This section details the methodology for proposed IDS that has the ability to provide sufficient security of the external communication of self-driving and semi self-driving vehicles.
The general structure of the proposed security system is shown in Figure 5. There are the following eight stages in the IDS:
1st Stage
(generation of the realistic world): Obtain the mobility and traffic model which shows the actual movement of vehicles in VANETs. The ns-2 in this stage made use of the output file from MOVE and SUMO as input to obtain a trace file that defines both normal and abnormal.
2nd Stage
(ns-2): We made use of the output file extracted from the former stage as input files for the ns-2 in this stage. We replicate normal, rushing attacks and grey holes to create two files: Network Animator (NAM) file and trace file.
3rd Stage
(data extraction): Here we revisit stage two to extract all the features that were found in the trace file. Nonetheless, our proposed system can, however, work with a reduced feature set of just fifteen important features selected from all of the features [19]. Decreasing the number of features has an important effect in escalating the rate of detection and reducing the rate of false alarms.
4th Stage
(pre-processing): Here, we convert some letters and symbols to numerical values using the selected features that were pre-processed. We also want to use these selected features to generate a homogenous distribution to balance the various types of classes in the data collection so as to increase the efficiency of the rate of detection and normalization process to turn all the values of the features between 0 and 1 according to Equation (4):
X = x M I N M A X M I N  
Normalising data often allows an increase in the detection rate and enhances the performance of FFNN [12].
5th Stage
(fuzzy set): In this stage, we convert the ordinary data that were generated in Stage 4 into fuzzified data. The process here can be used in solving some common problems that usually occur in the data set like the lack of clarity and overlap.
6th Stage
(training and testing phase—FFNN): Stage 5 data are used to train and test the FFNN. We also obtain the rate of detection for both normal and abnormal behaviour in this stage and then determine the four alarm types.
7th Stage
(training and testing phase—SVM): Here, in parallel to Stage 6, the training and testing of the SVM is carried out with fuzzified data, which was obtained in Stage 5 in order to identify the efficiency of the security system in the identification of rushing vehicles and grey hole in comparison to normal vehicles.
8th Stage
(Comparison): Here, we compare both of the proposed intrusion detection systems that are based on categories, the number of false alarms, rate of detection, standard deviation and rate of error.

4. Response Mechanism

A novel rapid response reaction mechanism for autonomous and semi-autonomous vehicles is introduced on the data link layer of the network, which switches affected vehicles into a safe mode; this protects vehicles by preventing direct communication with the nearby RSUs without mediator. This response mechanism is based on the communication infrastructure provided in a typical mobility scenario, such as the Manhattan urban mobility model [26]. Typical external communication of self-driving vehicle includes three main places in Manhattan scenarios: mobile On-Board Units (OBUs), a Trust Authority (TA) equipped on each vehicle and immobile RSUs at the roadside every 250 m as shown in Figure 6 [40]:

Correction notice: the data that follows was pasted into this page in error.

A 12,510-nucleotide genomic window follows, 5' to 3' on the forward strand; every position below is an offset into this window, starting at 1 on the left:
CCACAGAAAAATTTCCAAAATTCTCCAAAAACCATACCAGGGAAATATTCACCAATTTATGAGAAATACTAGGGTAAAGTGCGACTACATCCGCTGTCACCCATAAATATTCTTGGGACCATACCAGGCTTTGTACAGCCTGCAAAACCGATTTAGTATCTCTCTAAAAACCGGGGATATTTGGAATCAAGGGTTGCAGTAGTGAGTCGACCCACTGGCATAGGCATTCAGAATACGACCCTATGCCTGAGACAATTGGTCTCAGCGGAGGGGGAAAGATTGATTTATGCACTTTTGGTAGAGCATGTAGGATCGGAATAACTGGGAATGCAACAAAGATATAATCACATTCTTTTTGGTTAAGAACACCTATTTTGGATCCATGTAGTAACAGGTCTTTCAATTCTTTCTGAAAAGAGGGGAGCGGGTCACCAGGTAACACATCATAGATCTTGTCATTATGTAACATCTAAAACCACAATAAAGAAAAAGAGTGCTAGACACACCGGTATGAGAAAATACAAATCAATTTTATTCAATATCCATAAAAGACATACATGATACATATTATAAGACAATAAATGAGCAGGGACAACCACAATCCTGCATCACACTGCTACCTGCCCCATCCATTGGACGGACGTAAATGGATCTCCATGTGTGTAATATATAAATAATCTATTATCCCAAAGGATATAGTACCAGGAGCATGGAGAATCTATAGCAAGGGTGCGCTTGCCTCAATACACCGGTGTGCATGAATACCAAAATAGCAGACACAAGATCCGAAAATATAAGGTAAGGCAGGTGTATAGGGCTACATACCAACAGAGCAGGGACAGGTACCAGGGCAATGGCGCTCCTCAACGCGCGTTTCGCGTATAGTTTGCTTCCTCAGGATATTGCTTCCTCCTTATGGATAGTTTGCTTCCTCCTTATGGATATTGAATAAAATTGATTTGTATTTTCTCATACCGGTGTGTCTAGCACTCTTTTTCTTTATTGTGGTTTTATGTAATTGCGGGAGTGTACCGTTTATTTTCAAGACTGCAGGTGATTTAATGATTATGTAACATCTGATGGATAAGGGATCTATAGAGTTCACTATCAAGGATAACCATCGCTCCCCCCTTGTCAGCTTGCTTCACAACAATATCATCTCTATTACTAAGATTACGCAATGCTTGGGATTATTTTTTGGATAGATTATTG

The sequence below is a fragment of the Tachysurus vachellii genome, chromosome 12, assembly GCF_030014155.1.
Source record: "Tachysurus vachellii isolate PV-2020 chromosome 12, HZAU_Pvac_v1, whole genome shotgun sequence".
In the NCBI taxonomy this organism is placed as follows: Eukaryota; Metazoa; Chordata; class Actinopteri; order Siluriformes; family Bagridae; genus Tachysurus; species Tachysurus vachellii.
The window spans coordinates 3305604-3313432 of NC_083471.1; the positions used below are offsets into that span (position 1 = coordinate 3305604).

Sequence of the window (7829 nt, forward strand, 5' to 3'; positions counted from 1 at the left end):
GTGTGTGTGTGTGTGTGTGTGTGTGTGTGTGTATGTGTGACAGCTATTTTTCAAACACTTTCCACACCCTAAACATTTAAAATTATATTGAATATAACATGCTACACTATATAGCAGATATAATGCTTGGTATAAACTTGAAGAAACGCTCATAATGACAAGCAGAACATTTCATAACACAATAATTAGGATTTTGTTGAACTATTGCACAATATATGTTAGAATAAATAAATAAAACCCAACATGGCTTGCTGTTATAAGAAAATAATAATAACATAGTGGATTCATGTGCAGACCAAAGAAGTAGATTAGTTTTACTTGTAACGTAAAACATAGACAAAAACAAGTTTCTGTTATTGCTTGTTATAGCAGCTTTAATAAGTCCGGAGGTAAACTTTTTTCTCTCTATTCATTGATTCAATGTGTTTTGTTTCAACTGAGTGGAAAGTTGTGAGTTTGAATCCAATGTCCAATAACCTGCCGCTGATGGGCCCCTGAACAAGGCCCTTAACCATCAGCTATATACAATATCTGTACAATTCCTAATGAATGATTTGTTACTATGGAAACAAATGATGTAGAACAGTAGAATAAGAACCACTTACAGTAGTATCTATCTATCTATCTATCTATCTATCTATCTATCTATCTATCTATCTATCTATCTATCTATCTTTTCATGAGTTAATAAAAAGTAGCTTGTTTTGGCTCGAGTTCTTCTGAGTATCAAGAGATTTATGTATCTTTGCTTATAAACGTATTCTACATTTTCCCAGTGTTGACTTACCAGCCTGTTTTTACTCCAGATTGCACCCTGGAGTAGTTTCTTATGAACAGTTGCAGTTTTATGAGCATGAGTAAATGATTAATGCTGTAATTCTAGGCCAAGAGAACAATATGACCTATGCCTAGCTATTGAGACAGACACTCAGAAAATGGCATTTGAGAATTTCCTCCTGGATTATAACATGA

• TAs are responsible for authorization communication between RSUs and vehicles. They contain all vital information about traffic statistics and streets. The Certificate Revocation List (CRL) is published periodically by the TAs to their RSUs and it has the capability of detecting, receiving and communicating messages to TAs. The TAs and RSU are the building blocks of the system and are considered trusted entities of the system.
  • RSUs provide the backbone communication of self-driving vehicles. These vehicles depend heavily on these vital units in VANETs. The wired communication between immobile infrastructures on the road site with TAs is an authentication feature [40].
  • Every vehicle is equipped with an Identification On-Board Unit (ID-OBU), which allows it to share local traffic data and control information between vehicles in their radio zone.
The data link layer provides continuous monitoring for malicious situations to manage potential risk/hazards. Thus, when malicious behaviour is detected the system is put into. Our system relies on RSUs in emergency because it possesses the following qualities [40]:
  • trusted element because of its wired connection to TAs;
  • low delay;
  • low bit error rates; and
  • high bandwidth.
The basic addressing and access control to the physical layer are core factors to target the response system on the datalink layer. For malicious behaviour, the response system will configure the communication on point-to-point protocol to allow the infected vehicle to communicate with nearby RSUs. In other words, the response system can partially isolate infected vehicles from other vehicles, and restrict their communication to trust points such as RSUs in that radio coverage area.
The IEEE 802.11p protocol provides wireless access in vehicular environments. The Protocol is an enhancement to the IEEE 802.11 standard but it is known to have an issue in scalability rate [41]. It cannot offer the required time-probabilistic characteristics in dense road scenarios because it was originally designed for low mobility networks. Thus, the IEEE 802.11p protocol does not operate efficiently for high density and mobility scenarios in VANETs [41]. Alternatively, it has a minimal scalability capability when there are many self-driving vehicles in the same vicinity [42,43]. Thus, we need to employ the RSU end-points to facilitate in emergency or critical situations.